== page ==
Posts tagged philosophy links

[Layer 7: Links] #002; Satirical Thought Experiment


Michael F. Patton Jr. of Syracuse University presents a quandry: what does a brain-in-a-vat do when it’s controlling a runaway train and has to decide between killing two different railmen (all utilitarian considerations included)? Definitely will put a smile on your face. Link.

(via a discussion board post on the Philosophers + Philosophy Facebook application)

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Philosophers’ Carnival #91

A Colourful Ferris Wheel at Luna Park, Sydney

I received many entries for the 91st Philosophers’ Carnival ( They all provided some thoughtful insights, so it was very difficult for me to narrow those all down to the submissions below. Thank you to everyone who sent in thier ideas. Without further ado, Philosophers’ Carnival #91!

Chris Hallquist presents The Inanity of Ontology : The Uncredible Hallq posted at The Uncredible Hallq — Thoughts on metaontology and whether or not two pieces of gum are really three things.

larryniven presents In which I disagree with Hume, among others posted at Rust Belt Philosophy — An evaluation of George Dickie’s paper “Iron, Leather, and Critical Principles” that particularly examines “the plausibility of real aesthetic principles.”

Kris Rhodes presents Orig/Deriv pt 2nd: When I read, must the words I’m reading have meaning for me only derivedly? posted at The Extended Cognition Blog — Original vs. derived meaning. Do words automatically trigger their meaning when we read them or do we assign meaning to words as we read?

Paul Gowder presents “I’m not a deliberative democrat, but I play one on TV.” posted at Uncommon Priors — A discussion of whether or not it “matters” if politicians lie, including ideas about whether the pattern of belief affects the normative outcome.

Richard presents Blameworthy Utilitarians posted at Philosophy, et cetera — A “sketch” of what it is to be a virtuous utilitarian.

Avery Archer presents Dilworth’s Propositional Indexing posted at The Space of Reasons — A study of John Dilworth’s theory of classification behavior as it relates to propositional thinking (and the possibility of assigning such behavior to animals that cannot communicate through speech).

Kenny Pearce presents Kant, Libertarianism, and the Limits of Contract Right posted at — Thoughts on the absolute freedom of contracts in libertarianism, Locke’s philosophy, and how Kantian morals can assist claims about this contractual freedom.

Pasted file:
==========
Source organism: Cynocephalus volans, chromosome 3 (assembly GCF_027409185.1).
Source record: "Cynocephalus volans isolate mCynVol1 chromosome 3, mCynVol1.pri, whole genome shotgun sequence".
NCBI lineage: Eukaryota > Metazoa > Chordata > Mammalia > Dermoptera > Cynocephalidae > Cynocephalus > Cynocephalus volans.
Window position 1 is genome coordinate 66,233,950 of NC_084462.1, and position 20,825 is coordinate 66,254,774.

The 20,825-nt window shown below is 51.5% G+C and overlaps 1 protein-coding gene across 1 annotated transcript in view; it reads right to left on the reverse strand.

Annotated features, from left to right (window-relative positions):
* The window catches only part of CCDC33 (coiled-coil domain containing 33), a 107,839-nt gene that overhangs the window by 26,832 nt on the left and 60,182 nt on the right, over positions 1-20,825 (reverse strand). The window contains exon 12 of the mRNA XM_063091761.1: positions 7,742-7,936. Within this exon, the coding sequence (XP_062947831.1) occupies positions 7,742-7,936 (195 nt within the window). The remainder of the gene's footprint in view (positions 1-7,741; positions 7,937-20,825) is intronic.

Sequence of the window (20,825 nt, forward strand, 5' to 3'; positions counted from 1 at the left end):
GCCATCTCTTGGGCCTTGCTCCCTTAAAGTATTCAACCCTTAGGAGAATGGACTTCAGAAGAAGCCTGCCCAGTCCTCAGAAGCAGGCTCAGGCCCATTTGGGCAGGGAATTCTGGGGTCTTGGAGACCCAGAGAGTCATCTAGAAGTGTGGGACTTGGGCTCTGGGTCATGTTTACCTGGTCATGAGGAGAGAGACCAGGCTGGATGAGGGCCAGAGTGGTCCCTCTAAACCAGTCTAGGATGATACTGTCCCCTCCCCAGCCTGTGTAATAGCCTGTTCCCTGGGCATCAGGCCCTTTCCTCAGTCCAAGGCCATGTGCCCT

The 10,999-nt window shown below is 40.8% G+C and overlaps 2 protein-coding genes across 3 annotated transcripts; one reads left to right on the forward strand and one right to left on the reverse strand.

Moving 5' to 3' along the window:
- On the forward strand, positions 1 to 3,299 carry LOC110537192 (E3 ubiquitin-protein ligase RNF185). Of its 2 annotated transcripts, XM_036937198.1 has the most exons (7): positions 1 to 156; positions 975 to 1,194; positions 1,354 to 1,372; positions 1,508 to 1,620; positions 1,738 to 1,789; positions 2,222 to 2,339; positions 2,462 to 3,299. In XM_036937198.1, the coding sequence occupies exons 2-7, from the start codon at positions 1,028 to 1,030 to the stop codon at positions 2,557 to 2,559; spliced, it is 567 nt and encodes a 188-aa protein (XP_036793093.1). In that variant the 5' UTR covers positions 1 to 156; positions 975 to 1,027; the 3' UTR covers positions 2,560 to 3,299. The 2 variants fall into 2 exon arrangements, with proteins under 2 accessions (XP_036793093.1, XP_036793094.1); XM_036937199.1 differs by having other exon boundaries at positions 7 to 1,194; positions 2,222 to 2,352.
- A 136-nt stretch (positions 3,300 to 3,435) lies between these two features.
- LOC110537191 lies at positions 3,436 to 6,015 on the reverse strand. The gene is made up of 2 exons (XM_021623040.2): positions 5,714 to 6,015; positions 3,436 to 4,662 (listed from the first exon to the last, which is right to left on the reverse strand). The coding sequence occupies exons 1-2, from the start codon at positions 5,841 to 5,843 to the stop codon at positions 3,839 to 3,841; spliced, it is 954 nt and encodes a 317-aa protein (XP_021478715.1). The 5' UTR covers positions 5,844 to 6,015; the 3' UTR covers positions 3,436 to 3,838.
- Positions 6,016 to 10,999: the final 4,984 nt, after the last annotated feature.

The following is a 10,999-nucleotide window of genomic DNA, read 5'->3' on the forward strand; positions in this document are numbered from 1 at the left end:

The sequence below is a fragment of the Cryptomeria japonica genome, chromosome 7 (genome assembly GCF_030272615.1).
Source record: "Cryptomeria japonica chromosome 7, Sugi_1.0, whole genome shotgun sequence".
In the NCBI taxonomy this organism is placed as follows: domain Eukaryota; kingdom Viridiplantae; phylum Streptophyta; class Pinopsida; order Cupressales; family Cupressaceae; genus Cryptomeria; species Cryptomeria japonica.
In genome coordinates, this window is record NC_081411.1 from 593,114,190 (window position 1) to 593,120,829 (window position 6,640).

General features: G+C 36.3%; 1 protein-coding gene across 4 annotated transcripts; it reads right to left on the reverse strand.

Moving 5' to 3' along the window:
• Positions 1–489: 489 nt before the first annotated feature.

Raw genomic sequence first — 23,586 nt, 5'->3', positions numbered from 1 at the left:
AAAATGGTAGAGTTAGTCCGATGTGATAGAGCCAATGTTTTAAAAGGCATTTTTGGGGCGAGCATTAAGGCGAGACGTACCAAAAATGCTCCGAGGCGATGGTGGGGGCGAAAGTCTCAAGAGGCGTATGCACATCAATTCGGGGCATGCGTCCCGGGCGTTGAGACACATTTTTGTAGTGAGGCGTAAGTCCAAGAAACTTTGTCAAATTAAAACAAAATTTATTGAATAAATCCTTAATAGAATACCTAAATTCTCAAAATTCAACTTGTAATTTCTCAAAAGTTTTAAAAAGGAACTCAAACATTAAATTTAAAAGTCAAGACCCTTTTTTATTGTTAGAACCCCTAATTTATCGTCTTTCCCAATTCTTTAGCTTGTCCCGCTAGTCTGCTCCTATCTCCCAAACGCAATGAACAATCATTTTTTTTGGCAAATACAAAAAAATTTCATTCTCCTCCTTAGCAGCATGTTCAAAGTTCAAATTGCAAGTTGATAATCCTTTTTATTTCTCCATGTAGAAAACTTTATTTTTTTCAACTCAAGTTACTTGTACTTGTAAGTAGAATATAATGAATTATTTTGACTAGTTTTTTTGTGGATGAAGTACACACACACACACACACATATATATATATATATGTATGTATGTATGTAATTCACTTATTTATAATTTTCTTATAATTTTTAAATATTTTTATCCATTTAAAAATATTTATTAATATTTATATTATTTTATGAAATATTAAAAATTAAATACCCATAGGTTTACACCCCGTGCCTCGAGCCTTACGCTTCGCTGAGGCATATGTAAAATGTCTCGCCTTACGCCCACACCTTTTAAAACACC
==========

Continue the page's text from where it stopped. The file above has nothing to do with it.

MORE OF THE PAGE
David Gawthorne presents Tye on Chalmers’ Argument for Possible Zombies posted at Intentional Objects — An entry on Tye’s treatment of Chalmers’ zombie argument. Touching on the issues of what it means for something to be positively conceivable and if existence can be a property.

Make sure to check out the next edition of the Philosophers’ Carnival at Philosophengang – The Philosopher’s Walk on June 15th!

Photos from stock.xchng.


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[Layer 7: Links] #001



The Big View – A website whose mission statement reads “if life is a journey, then philosophy is like a compass.” It is about “philosophy in the widest sense,” presenting overviews of a few philosophical topics: pre-Socratic Greek philosophy, Buddhism, the consequences of space time, an introduction to the philosophy of mind, and a copy of the Tao Te Ching. Also features a “past life calculator” and several essays on various topics. This site is in an aesthetically pleasing grayscale with intuitive navigation and lovely images. It has received over a million hits since October 1999 (last updated March 2008).

Pangloss Wisdom – A quote generator for your favorite optimist or Candide fan. Example: “Journalism is merely history’s first draft,” Geoffrey C. Ward.

The Cynic’s Sanctuary – The website for the author of The Cynic’s Dictionary which offers “disgruntled definitions.” This is not for the traditional Greek cynics but for those who present negative views in order to make the world a better place. The Sanctuary includes 714 things to be cynical about, a public list and message board for visitors to contribute their own cynicism, a Cynic’s Hall of Fame (includes Aesop and Jesus), and a quiz for one to know definitively whether or not they’re a cynic. If anything the site is worth looking at for the “What is Cynicism?” page which presents the following re-tooled view of a cynic:

Cynicism, after all, springs not from cruelty or viciousness, but from … a fatal love of virtue. If we were mere realists, we’d have no need for cynicism; the world would never disappoint us because we’d expect so little of it. But the best cynics are still idealists under their scarred hides. We wanted the world to be a better place, and we can’t shrug off the disappointment when it lets us down. Our cynicism gives us the painful power to behold life shorn of its sustaining illusions. … If we were activists, we’d do something constructive about our discontentment. But we’re smart enough to know that we won’t prevail…. So we retaliate with our special brand of wounded wit. If we can’t defeat our oppressors, at least we can mock them in good fellowship. That’s about as much justice as a cynic can expect.

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